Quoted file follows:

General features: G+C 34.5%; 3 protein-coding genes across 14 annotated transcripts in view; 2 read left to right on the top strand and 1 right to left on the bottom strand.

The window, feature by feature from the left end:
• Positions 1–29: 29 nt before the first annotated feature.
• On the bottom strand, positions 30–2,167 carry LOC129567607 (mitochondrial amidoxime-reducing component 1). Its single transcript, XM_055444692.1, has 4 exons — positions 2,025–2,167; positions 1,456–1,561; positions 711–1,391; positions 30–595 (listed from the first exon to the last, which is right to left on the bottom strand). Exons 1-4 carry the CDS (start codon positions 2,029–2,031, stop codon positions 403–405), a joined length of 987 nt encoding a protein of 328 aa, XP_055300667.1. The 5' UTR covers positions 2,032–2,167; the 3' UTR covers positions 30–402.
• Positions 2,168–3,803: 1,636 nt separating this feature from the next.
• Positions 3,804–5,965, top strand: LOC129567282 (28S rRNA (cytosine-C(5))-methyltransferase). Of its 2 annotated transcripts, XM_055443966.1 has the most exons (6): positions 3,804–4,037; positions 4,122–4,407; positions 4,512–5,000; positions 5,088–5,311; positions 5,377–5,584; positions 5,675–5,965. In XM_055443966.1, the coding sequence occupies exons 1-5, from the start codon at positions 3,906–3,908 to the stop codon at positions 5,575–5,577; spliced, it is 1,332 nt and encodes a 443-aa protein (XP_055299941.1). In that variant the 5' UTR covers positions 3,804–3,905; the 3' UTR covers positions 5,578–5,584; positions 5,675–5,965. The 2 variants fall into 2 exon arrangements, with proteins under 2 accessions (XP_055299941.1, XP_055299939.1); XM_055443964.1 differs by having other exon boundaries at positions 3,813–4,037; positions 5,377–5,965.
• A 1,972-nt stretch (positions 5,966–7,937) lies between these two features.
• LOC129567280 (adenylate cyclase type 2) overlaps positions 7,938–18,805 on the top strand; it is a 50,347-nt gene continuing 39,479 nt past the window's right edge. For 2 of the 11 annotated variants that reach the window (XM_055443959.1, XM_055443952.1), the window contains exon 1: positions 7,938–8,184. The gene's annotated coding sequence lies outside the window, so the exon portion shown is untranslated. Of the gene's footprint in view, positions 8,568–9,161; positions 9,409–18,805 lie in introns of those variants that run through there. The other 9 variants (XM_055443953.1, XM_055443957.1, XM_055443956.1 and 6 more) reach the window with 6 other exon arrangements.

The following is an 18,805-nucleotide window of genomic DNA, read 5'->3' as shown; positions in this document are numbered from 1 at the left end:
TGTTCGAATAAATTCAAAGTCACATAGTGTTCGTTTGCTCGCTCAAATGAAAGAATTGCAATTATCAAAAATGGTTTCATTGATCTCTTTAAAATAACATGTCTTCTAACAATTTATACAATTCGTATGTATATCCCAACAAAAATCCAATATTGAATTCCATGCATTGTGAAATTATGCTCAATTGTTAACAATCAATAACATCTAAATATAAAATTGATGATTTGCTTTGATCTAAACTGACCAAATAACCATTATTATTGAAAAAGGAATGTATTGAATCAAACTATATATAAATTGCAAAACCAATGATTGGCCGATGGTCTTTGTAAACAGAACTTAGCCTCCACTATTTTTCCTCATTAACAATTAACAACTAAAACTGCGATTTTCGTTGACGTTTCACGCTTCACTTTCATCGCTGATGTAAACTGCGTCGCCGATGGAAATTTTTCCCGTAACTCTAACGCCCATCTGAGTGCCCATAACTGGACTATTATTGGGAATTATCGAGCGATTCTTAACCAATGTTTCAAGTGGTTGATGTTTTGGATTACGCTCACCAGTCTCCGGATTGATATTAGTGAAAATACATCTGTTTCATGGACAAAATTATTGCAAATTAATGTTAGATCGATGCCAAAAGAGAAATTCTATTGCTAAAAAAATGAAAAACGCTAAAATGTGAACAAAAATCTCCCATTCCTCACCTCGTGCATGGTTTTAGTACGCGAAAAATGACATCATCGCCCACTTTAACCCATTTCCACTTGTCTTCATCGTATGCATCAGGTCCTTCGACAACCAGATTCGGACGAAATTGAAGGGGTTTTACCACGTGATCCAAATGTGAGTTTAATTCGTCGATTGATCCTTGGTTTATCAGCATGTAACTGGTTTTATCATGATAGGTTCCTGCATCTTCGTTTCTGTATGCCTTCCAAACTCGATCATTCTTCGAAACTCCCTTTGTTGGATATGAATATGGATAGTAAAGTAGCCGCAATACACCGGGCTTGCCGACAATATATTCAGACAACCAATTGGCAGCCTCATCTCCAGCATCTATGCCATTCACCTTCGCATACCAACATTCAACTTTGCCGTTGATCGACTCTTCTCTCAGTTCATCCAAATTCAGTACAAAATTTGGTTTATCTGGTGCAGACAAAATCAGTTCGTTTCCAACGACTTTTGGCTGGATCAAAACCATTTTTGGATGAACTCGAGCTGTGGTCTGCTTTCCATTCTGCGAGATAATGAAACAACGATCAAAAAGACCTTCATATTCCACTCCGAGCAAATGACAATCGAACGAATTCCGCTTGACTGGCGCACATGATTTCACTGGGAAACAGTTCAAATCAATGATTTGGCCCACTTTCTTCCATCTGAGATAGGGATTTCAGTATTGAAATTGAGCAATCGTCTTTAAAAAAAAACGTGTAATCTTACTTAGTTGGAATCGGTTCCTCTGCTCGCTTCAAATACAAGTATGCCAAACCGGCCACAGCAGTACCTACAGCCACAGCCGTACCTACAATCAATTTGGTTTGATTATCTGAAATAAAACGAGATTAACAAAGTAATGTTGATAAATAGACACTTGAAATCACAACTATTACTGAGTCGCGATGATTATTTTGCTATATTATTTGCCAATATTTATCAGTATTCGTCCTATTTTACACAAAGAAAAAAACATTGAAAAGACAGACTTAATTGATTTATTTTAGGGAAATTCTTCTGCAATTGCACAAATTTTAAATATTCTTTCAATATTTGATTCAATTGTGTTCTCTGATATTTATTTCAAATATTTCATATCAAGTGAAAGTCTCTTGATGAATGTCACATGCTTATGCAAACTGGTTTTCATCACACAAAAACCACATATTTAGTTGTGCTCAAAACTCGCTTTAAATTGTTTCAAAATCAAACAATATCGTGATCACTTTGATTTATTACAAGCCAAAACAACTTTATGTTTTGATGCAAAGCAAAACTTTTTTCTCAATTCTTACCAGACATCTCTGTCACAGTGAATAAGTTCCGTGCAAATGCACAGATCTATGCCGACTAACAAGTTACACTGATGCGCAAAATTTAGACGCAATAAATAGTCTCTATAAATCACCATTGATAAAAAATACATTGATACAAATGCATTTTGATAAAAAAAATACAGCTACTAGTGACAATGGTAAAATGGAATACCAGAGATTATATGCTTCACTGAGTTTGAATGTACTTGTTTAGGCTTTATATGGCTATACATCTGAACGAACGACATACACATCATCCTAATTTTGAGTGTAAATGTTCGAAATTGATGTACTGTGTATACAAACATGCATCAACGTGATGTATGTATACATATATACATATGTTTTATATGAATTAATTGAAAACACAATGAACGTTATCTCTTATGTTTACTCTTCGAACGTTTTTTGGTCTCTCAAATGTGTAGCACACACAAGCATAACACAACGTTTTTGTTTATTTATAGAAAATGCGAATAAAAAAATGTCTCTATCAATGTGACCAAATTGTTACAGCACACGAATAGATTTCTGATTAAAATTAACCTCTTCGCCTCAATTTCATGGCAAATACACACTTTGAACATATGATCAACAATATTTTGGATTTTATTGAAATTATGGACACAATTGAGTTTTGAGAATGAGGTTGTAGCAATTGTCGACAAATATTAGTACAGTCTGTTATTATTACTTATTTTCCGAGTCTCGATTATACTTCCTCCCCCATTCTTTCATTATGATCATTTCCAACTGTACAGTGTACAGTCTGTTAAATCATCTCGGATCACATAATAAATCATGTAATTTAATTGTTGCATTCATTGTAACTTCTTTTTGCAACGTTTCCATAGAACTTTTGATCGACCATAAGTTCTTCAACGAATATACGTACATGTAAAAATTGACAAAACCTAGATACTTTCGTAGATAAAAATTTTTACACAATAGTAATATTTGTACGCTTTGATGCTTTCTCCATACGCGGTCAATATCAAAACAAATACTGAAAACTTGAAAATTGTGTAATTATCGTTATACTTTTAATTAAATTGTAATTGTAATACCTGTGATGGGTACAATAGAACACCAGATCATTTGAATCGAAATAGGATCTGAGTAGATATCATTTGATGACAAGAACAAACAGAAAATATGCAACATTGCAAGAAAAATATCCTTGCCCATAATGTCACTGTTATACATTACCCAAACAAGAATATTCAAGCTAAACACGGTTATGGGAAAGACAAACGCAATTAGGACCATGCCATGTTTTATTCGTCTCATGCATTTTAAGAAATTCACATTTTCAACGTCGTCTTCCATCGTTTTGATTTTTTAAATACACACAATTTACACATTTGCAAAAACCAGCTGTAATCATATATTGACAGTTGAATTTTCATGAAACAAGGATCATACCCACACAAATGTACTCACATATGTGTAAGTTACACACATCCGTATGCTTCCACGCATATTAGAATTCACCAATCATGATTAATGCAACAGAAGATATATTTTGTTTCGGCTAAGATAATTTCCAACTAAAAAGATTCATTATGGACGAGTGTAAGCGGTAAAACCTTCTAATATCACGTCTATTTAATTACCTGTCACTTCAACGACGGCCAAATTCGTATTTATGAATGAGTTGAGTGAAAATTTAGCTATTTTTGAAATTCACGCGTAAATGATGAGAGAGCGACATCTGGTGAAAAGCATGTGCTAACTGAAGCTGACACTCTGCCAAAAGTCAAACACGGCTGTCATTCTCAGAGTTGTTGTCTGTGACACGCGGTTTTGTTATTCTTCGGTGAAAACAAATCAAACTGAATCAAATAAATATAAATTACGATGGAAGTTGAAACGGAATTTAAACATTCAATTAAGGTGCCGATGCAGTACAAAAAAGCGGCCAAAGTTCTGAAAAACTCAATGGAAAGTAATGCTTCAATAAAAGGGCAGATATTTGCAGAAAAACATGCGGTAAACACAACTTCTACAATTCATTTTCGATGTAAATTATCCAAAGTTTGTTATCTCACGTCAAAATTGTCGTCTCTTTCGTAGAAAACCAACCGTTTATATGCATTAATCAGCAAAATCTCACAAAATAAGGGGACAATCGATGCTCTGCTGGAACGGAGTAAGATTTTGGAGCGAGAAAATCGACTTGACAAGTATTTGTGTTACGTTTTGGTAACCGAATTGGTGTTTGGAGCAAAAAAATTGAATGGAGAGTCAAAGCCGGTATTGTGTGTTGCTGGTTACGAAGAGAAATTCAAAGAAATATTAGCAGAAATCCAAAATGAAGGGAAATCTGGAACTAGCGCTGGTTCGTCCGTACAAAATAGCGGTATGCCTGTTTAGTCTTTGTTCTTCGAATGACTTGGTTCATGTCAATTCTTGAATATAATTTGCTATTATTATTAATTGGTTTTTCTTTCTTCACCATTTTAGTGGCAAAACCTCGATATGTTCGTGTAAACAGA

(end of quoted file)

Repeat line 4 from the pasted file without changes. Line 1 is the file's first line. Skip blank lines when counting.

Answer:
• On the bottom strand, positions 30–2,167 carry LOC129567607 (mitochondrial amidoxime-reducing component 1). Its single transcript, XM_055444692.1, has 4 exons — positions 2,025–2,167; positions 1,456–1,561; positions 711–1,391; positions 30–595 (listed from the first exon to the last, which is right to left on the bottom strand). Exons 1-4 carry the CDS (start codon positions 2,029–2,031, stop codon positions 403–405), a joined length of 987 nt encoding a protein of 328 aa, XP_055300667.1. The 5' UTR covers positions 2,032–2,167; the 3' UTR covers positions 30–402.